Telling stories by bringing ads to life.

As you probably already know, Facebook ended the tests on Canvas, and launch it recently at a global scale, offering a full screen of creative real estate, customised with video, images and text, in a fast-loading and mobile-optimised experience.

Experience tell us that a good product or service has also a great story behind it. But not everyone is a good storyteller, and a lot of ideas, start-ups, or businesses of any kind failed, because that extraordinary story behind it was either untold, or dry, without enough juice for its the potential customers.

Canvas meets businesses with an immersive and expressive experience that help them to tell their stories and showcase their product, without taking the audience out of the mobile application, providing the advertisers unprecedented creative control on mobile, in-app experience.

How exactly Canvas works?
Canvas offers marketers a large area to experiment and explore innovative ways, using creative elements to achieve their targets. There are six components for brands to visually tell a story: photos, videos, carousels, texts, buttons and Tilt-to-pan, a feature that allows users to tilt the phone to the left or right, to reveal more of the image.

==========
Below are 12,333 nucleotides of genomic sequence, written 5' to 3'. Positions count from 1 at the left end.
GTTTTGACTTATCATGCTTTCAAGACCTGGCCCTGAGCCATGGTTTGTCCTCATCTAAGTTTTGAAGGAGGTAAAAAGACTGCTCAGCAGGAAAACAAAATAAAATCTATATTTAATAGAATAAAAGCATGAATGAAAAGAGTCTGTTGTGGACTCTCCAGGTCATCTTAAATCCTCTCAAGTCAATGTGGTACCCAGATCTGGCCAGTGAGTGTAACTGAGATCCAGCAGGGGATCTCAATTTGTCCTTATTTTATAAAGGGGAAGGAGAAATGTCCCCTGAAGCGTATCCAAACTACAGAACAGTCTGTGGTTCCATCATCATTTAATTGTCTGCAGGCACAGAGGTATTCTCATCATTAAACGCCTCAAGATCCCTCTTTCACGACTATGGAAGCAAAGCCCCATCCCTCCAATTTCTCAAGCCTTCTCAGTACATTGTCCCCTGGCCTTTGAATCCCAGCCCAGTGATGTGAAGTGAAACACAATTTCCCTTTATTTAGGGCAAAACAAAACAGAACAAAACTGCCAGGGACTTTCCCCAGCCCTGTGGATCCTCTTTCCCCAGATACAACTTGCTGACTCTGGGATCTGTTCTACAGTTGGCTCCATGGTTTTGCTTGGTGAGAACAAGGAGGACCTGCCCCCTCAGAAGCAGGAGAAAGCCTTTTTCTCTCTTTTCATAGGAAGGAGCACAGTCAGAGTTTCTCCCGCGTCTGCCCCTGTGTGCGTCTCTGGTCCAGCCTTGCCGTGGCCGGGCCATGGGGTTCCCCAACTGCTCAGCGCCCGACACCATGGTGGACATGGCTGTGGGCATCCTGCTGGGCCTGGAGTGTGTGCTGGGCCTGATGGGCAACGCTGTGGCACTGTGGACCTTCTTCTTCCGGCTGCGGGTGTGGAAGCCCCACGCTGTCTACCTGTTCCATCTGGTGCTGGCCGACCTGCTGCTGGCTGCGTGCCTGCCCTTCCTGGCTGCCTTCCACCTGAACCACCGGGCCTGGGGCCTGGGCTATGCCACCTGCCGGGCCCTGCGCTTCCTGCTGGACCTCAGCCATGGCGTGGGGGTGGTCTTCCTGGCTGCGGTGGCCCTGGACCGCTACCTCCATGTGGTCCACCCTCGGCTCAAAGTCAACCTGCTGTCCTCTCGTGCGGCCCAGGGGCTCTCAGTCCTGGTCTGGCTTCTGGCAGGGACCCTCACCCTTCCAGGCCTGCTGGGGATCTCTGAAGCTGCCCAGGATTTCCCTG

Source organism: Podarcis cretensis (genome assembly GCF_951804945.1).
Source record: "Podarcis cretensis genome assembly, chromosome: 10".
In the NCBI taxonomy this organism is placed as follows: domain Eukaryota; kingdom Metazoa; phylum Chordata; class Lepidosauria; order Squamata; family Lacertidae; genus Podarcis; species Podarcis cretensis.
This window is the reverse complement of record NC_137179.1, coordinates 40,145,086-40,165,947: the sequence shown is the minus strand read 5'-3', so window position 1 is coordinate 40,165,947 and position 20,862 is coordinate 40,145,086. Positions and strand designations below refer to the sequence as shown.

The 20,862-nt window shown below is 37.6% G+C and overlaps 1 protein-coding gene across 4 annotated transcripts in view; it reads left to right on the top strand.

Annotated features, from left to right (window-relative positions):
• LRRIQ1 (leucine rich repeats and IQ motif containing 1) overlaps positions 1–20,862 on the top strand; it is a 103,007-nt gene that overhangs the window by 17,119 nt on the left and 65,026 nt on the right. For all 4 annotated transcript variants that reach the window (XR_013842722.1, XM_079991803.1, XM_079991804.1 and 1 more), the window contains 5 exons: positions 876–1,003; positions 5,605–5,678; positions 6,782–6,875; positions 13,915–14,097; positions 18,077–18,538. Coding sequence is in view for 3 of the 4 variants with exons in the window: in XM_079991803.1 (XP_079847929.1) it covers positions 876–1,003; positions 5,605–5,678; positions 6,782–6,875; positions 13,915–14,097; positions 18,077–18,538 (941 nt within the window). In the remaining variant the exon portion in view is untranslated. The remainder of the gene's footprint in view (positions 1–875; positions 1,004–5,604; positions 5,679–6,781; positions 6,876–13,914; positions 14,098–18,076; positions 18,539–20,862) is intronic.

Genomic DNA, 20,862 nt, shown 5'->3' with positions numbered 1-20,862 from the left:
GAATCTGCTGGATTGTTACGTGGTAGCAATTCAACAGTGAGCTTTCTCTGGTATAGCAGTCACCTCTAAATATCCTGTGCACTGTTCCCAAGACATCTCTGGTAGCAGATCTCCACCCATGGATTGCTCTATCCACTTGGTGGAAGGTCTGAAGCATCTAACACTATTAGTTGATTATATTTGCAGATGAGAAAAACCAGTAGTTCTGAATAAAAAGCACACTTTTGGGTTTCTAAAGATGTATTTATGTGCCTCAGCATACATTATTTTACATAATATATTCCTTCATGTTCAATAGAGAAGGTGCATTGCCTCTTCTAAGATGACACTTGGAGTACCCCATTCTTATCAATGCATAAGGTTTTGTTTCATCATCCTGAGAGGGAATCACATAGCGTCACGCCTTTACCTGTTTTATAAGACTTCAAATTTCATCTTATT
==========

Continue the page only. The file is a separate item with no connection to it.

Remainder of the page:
Using a combination of of text, images, and video, brands can deliver an experience that drives its business objectives and promote the creative assets, leveraging Facebook’s targeting to connect to the people that matter most.

For example, a tourism agency might use a combination of video and photos, next to a feed with the latest offers and promotions available. A city mall might use videos in order to distribute the cinema schedule, using movie trailers, and end this user experience with a «buy now» button.

Here is a good example for Carnival Cruise, the company testing Canvas to target a broad audience of potential newcomers to cruising. See video and full case study here.
Ads with the canvas experience perform better when the creative both tells a story and promotes a product, featuring, for example, a collection or attributes of a product rather than a long list of products.

The interactivity can be stimulated by including horizontal scroll elements for users to explore more deeply in the story, depicted in a collection or attributes of a product that resonate the most with them, rather than a long and boring lists of products, widely distributed on e-commerce websites.

When can I start?
Contact us and let’s talk

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